A Davis County couple plans to appeal a federal court judge's decision that social workers cannot be held personally liable when they remove children from their homes.
U.S. District Judge Dee Benson was sympathetic to Connie and James Roska's case but held that as long as the caseworkers are following the law, they have immunity.
The Roska's son, Rusty, was taken into state custody in 1998 when Division of Child and Family Services caseworkers accused Connie Roska of having a psychological disorder called Munchausen Syndrome by proxy. They said the mother was causing her son to be sick on purpose to bring attention to herself and also accused her of giving him all kinds of illegal drugs.
The boy was ultimately found to have gall bladder problems, a rare form of chronic gastrointestinal pain and a rarer still intestinal parasite. His symptoms are now under control with medication and he is again living with his parents.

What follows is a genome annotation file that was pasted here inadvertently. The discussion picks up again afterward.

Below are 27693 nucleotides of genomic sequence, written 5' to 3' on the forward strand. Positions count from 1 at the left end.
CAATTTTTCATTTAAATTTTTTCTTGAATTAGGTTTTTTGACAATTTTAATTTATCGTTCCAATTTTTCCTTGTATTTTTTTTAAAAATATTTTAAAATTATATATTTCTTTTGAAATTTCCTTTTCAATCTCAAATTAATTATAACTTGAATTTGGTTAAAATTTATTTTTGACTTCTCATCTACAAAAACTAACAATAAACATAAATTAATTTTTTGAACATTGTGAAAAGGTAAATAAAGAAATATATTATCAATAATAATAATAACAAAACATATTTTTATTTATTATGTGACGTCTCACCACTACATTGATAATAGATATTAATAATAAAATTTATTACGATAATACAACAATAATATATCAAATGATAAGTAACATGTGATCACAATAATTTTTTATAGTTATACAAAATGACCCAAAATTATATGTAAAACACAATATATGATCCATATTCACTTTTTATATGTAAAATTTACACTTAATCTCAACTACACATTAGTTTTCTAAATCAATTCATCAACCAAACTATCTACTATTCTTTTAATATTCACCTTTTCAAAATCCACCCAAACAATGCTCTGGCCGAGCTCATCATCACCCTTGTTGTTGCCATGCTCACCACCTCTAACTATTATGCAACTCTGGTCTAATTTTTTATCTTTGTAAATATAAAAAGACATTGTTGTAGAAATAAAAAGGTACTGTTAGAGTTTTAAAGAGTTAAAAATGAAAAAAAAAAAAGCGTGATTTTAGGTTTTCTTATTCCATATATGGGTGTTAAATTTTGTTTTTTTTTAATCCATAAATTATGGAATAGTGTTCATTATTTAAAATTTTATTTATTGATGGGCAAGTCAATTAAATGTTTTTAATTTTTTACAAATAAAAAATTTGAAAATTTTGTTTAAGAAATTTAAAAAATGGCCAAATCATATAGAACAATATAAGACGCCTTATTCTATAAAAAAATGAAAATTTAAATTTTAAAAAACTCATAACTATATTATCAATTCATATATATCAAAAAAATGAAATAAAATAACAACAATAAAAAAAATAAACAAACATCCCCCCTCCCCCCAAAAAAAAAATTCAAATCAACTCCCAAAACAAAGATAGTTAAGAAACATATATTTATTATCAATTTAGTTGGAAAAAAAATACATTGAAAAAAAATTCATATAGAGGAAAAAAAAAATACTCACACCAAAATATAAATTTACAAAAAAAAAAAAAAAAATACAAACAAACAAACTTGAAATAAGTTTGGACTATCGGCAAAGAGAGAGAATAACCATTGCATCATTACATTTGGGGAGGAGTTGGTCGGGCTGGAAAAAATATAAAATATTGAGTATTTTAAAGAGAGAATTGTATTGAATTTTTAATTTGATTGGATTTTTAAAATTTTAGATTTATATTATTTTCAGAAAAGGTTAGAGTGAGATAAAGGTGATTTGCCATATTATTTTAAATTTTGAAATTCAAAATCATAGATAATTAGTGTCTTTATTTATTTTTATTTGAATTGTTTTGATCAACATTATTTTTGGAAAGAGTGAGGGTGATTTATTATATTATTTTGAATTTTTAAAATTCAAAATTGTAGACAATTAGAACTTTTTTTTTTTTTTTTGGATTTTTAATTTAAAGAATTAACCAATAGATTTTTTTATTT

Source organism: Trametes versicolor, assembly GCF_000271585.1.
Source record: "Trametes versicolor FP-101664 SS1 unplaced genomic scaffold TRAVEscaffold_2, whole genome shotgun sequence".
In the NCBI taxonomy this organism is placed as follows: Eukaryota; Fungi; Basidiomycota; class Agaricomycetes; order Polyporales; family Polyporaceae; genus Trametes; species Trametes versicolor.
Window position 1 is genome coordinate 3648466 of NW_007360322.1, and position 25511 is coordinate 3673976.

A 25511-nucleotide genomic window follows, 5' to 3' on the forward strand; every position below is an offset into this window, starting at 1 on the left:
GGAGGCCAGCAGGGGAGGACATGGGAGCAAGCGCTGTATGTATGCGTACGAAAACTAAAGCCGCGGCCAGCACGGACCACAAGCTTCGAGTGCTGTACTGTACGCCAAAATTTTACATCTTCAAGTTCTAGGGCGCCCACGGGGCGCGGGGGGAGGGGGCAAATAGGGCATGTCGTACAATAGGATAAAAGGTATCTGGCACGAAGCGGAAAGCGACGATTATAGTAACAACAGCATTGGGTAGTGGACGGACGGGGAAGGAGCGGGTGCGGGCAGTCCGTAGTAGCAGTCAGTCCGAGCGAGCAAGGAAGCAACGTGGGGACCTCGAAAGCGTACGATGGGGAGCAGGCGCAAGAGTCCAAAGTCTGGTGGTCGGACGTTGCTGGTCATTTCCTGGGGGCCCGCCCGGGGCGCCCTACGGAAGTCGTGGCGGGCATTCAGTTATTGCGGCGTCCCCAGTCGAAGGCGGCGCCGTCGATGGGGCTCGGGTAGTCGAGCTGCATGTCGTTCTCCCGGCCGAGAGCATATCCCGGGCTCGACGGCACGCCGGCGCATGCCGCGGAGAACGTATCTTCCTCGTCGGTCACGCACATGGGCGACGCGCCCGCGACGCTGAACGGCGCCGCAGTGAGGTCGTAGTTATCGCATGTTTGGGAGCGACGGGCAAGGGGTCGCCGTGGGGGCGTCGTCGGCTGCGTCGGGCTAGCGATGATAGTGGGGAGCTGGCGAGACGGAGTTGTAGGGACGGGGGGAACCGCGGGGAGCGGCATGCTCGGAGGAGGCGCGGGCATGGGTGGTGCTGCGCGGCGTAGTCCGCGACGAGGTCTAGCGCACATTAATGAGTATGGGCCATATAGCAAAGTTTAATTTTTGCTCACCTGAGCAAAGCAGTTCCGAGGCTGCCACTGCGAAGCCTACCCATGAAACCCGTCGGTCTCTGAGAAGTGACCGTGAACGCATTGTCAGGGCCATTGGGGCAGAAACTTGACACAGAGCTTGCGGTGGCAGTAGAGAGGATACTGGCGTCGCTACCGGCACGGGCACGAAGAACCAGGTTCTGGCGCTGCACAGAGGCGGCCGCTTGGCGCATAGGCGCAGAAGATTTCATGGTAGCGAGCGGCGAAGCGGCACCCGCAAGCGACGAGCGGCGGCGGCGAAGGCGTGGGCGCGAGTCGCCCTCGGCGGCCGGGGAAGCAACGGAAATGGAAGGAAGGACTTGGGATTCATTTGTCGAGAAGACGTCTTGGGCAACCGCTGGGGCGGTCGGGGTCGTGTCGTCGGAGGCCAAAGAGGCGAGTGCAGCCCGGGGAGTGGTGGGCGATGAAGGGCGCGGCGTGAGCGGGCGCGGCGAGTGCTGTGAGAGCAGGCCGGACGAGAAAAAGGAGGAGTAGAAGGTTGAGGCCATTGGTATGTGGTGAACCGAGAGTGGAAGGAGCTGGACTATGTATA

The Roska's filed suit in 1999, charging the state violated their Fourth Amendment rights to unlawful search and seizure.
The case was scheduled for a jury trail, but Wednesday Benson ordered summary judgment in favor of the DCFS officials.
Benson wrote that "no search warrant was obtained" when caseworkers seized Rusty, and "it is questionable whether exigent circumstances existed to permit a warrantless search."
Benson also said the state law in this case "may have unconstitutional problems of its own, but the court was not asked to address that question."
Benson's decision came as a surprise to Connie Roska, who was preparing herself for a trial.
"I was shocked nobody told me," she said. "But I know I'm in the right. I know what (the state caseworkers) did was wrong."
The Roskas believe Benson's ruling left an opening for the 10th Circuit Court of Appeals in Denver to reach a different conclusion.
"And case law in the 10th Circuit is in our favor," said the couple's attorney, Steve Russell. "(The appellate court) has ruled that a state cannot take a child from its parents without filing something and giving notice, unless there's an emergency."
But state attorneys say Benson's ruling "makes sense."